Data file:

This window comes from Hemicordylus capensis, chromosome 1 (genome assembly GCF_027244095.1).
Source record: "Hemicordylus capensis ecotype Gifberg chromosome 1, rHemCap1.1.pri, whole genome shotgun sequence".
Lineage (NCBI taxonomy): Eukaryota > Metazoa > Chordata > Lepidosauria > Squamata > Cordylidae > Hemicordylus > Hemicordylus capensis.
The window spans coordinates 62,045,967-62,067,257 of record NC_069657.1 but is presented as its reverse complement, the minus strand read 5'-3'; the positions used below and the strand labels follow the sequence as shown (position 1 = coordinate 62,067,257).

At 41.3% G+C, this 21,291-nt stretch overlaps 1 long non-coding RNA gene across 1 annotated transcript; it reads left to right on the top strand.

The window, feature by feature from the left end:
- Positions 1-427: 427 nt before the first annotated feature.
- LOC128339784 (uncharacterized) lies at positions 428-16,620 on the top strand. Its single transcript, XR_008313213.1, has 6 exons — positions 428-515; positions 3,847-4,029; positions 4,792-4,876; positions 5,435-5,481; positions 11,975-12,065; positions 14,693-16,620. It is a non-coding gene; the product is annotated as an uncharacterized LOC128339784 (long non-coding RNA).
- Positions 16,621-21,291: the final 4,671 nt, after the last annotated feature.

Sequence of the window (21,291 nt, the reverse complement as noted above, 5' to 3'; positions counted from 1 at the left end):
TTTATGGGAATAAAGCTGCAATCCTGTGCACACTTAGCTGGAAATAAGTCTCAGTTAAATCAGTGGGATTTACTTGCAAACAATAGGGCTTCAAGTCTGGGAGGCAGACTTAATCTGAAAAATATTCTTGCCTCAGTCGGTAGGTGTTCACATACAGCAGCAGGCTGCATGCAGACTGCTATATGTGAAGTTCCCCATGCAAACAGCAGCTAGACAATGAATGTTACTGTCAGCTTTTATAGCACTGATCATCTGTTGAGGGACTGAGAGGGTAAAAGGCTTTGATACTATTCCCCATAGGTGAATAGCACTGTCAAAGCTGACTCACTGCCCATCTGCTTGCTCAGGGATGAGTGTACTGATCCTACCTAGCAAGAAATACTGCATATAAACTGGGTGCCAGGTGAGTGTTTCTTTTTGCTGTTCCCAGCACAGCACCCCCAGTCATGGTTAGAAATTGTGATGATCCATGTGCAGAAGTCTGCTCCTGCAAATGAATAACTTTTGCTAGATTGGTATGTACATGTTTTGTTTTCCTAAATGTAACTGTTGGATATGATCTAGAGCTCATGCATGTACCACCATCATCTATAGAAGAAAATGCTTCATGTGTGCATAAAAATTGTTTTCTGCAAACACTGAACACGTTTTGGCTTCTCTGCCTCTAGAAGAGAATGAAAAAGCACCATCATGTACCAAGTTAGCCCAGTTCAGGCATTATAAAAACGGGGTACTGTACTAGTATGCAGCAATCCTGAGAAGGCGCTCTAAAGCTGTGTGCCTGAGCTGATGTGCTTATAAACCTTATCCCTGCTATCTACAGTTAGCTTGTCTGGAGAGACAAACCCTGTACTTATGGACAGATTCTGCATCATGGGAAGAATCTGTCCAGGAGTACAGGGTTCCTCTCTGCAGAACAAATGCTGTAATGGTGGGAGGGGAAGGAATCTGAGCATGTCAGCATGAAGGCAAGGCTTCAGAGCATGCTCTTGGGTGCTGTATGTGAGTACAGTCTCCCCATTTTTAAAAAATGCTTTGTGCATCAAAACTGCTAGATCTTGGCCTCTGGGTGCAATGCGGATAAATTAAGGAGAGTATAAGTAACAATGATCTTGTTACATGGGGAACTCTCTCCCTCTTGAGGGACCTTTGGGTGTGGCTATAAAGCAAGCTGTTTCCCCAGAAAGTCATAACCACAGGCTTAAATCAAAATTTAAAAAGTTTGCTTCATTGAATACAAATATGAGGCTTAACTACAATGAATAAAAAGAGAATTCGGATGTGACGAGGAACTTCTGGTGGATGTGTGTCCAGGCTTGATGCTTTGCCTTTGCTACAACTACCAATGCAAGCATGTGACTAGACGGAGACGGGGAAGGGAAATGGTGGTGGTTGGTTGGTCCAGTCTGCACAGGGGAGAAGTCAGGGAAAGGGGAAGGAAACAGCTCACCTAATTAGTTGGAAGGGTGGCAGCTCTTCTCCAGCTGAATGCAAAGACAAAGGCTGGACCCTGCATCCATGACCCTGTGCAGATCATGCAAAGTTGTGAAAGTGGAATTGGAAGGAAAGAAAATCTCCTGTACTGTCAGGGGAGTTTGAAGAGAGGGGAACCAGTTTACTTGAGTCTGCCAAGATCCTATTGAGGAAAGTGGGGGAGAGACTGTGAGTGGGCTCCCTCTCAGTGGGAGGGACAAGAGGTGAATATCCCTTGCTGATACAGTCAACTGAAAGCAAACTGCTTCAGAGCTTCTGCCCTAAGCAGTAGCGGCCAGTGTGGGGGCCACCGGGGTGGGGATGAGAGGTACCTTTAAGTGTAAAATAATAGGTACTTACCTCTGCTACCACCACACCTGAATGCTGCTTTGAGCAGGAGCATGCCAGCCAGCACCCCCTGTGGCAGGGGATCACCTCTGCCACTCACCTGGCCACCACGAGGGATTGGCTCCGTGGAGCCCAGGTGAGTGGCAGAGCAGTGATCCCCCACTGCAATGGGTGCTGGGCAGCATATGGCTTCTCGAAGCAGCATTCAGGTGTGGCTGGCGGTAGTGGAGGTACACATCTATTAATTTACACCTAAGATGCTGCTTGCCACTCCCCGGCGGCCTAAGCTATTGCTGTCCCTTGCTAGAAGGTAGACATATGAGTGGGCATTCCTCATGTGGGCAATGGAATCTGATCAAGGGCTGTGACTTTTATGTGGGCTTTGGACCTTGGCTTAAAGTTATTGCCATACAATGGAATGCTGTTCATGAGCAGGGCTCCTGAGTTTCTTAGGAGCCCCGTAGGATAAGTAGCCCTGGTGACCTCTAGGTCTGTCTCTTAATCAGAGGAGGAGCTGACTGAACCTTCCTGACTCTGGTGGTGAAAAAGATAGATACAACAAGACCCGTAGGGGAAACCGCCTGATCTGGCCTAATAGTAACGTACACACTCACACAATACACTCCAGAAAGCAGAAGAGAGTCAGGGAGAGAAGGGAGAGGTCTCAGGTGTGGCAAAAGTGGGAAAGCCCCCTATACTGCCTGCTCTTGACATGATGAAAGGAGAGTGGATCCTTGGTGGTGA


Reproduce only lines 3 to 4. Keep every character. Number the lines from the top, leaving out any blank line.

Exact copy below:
Lineage (NCBI taxonomy): Eukaryota > Metazoa > Chordata > Lepidosauria > Squamata > Cordylidae > Hemicordylus > Hemicordylus capensis.
The window spans coordinates 62,045,967-62,067,257 of record NC_069657.1 but is presented as its reverse complement, the minus strand read 5'-3'; the positions used below and the strand labels follow the sequence as shown (position 1 = coordinate 62,067,257).